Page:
Kamote, or sweet potato, is among the staple crops in the country, and because of its abundance, it’s readily available (and affordable) in groceries and markets. Moreover, this sweet-tasting vegetable is perfect for those who want a nutritious snack, as it is a good source of vitamins A, B and C, plus calcium, iron and phosphorus.
Since strengthening our immune system proves to be even more important nowadays, incorporating vegetables like kamote in your menu may be something you’d want to do, even in your snacks and desserts. Check out these seven easy-to-make meriendas with kamote as the star ingredient.
Kamote, together with egg yolk, vanilla, butter, cheese and evaporated, condensed and powdered milk, can be used to make this quick cake called kamote delight.
This very simple recipe contains ingredients that you can easily find in your kitchen: kamote, salt, all-purpose flour, sugar, water and cooking oil. That’s it.
Spice up your turon recipe by swapping the usual banana with kamote in this four-ingredient recipe that even children can help make.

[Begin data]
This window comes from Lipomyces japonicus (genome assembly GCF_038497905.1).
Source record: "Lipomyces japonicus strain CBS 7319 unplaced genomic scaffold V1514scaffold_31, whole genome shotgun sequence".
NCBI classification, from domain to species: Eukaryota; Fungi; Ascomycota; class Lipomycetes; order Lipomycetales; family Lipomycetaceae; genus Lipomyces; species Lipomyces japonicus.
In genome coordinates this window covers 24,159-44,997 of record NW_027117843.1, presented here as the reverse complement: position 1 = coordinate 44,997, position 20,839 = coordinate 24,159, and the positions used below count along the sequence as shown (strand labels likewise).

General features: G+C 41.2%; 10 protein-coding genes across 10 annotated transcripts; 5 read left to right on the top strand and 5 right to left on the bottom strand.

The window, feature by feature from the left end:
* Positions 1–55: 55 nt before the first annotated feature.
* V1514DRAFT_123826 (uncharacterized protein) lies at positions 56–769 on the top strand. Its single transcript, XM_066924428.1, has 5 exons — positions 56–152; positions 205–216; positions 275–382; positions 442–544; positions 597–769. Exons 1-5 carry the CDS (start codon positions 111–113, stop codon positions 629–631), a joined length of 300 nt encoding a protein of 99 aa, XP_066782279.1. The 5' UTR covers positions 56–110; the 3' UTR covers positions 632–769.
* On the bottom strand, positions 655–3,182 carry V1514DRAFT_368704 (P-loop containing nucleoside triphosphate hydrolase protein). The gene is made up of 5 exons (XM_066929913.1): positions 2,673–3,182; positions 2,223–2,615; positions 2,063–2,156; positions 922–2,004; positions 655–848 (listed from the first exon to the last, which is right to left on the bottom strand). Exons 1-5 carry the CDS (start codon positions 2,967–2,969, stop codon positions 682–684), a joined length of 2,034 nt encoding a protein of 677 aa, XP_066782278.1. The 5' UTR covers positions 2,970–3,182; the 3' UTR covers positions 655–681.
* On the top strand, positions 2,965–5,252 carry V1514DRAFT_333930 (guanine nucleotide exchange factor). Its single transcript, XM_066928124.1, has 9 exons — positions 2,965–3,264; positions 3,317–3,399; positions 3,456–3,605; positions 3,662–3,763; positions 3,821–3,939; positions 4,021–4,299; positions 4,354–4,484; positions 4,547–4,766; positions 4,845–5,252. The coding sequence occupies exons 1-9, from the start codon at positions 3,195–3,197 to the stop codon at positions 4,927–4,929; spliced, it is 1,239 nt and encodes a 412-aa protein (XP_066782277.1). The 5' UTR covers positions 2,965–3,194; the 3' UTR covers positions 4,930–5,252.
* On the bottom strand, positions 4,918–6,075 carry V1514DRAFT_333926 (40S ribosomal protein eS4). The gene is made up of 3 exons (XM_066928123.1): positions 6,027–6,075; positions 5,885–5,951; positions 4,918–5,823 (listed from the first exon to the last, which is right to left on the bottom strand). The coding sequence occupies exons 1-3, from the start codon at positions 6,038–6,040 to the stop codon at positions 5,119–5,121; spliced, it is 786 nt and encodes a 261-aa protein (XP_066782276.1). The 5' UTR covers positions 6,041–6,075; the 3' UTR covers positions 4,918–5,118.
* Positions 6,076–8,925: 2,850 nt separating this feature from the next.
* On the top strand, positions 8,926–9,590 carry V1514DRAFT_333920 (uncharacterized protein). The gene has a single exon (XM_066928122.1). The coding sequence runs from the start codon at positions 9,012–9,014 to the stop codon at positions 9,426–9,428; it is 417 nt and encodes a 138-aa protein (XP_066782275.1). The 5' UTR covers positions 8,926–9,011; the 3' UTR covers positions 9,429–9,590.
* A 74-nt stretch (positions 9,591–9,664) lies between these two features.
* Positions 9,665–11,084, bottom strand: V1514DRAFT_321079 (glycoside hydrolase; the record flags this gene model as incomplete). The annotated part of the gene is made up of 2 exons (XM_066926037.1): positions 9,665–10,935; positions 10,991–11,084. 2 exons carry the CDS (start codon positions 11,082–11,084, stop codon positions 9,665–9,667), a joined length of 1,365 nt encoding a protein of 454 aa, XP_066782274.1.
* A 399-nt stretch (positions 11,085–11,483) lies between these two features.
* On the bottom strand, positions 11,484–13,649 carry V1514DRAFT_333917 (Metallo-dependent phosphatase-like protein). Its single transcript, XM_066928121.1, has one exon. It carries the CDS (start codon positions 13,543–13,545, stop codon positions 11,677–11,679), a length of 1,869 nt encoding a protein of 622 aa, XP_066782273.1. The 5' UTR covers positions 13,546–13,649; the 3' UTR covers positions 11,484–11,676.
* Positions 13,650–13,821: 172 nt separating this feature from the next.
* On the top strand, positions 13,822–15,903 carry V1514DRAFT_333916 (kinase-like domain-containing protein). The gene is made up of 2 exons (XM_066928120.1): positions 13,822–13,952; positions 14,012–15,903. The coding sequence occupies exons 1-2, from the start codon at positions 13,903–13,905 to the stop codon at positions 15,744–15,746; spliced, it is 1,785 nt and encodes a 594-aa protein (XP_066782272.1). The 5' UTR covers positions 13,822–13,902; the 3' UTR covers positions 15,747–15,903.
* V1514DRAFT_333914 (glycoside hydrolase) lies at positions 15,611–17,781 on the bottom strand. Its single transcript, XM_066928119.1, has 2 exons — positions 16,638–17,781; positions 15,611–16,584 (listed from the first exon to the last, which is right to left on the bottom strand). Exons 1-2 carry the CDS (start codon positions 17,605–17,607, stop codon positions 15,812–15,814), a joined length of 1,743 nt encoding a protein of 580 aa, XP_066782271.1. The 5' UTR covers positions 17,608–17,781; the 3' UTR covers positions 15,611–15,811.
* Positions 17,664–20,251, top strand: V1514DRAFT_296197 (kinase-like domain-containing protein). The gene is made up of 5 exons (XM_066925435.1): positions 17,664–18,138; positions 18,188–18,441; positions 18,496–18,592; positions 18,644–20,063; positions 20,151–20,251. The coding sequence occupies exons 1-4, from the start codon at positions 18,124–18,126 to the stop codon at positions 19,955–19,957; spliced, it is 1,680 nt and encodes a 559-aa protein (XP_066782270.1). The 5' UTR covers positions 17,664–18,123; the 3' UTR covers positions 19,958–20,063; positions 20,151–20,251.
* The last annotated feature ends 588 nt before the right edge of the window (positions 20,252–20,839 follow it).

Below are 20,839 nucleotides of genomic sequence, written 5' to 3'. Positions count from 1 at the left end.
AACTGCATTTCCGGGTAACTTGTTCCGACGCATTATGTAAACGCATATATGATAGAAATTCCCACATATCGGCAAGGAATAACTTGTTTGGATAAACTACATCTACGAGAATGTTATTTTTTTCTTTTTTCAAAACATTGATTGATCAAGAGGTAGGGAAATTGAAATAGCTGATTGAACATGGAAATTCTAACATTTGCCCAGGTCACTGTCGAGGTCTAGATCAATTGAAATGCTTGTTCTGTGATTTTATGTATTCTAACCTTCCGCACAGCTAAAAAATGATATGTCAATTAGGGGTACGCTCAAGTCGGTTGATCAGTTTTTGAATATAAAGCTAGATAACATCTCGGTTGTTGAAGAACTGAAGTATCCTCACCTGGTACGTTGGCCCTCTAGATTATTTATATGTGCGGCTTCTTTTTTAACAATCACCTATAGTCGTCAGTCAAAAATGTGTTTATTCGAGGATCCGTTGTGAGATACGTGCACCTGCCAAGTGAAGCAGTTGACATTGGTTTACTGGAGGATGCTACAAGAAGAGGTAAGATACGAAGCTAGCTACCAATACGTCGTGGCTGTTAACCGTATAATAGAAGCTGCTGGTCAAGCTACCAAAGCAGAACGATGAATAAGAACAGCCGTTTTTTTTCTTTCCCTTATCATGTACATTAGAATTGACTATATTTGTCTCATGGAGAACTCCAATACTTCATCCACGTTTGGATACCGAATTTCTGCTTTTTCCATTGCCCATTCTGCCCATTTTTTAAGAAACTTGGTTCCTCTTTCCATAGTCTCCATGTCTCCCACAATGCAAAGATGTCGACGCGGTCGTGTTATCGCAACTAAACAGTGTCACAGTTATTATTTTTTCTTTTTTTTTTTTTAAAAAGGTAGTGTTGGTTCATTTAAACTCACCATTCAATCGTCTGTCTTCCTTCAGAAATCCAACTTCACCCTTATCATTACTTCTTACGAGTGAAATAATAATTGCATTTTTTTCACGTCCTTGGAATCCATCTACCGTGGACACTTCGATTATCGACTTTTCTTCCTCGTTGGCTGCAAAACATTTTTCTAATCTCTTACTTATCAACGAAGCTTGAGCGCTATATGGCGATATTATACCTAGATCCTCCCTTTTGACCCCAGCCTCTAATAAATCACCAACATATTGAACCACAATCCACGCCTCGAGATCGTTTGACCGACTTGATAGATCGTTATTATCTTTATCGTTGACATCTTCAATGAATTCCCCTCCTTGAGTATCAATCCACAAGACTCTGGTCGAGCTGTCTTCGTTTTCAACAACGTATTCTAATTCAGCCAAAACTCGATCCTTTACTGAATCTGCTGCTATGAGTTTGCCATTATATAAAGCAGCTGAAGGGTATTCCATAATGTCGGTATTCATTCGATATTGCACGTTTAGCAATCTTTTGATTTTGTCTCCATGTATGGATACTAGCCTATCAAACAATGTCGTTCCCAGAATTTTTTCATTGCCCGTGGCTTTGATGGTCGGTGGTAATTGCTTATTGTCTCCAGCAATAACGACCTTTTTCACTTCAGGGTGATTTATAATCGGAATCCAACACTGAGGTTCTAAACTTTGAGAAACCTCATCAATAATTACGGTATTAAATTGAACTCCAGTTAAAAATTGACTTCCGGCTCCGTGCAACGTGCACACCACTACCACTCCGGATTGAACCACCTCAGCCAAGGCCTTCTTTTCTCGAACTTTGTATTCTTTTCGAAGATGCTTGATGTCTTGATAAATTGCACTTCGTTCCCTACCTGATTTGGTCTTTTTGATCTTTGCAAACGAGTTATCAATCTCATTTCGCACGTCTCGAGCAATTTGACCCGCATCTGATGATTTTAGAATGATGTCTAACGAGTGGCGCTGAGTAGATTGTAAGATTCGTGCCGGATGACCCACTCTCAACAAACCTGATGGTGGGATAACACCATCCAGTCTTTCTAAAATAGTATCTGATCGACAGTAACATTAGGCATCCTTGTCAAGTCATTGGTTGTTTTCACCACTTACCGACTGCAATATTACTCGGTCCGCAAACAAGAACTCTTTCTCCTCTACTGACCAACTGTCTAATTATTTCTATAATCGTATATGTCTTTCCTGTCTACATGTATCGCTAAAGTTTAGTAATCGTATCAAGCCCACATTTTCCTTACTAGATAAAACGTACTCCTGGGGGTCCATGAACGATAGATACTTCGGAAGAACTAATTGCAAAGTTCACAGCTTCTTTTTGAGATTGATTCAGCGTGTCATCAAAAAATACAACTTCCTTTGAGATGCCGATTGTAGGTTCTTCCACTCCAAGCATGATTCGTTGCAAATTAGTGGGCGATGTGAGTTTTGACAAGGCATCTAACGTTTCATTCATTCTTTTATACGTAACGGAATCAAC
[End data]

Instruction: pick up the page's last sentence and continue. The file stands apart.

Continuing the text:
Kamote Cheese Balls
Another treat that uses kamote which children, or anyone who loves cheese, will probably enjoy is this deep-fried snack which only requires cheese cubes, condensed milk, all-purpose flour, melted butter, beaten egg and breadcrumbs.
If you’re in the mood for kakanin, this kamote twist to the chewy and delicious palitaw can be the next merienda recipe you can try. Aside from mashed kamote, you’ll need glutinous flour, coconut milk, sugar (preferably muscovado, palm or brown) and grated or desiccated coconut to make this classic Filipino treat.
Make pancakes even more nutritious by using kamote as your batter instead. Just steam some sweet potatoes and blend it with egg, vanilla and salt until thick. You can either mix by hand or use a blender for this.
Another way you can use kamote as a substitute for banana is by making maruya, which is also known as banana fritters. With a simple ingredient list made up of kamote, flour, sugar, salt, evaporated milk and cooking oil, this crunchy treat is a snack you can easily whip up at home.
Header photo by Louis Hansel @shotsoflouis on Unsplash
Get more stories like this by subscribing to our weekly newsletter here.
Low-cost immune-boosting food you can easily find in your backyard
Other than adobo: Filipino dishes to last through this extended quarantine
Bangon Benguet will deliver fresh produce from Benguet farmers to Manila
Writer: YANN MAGCAMIT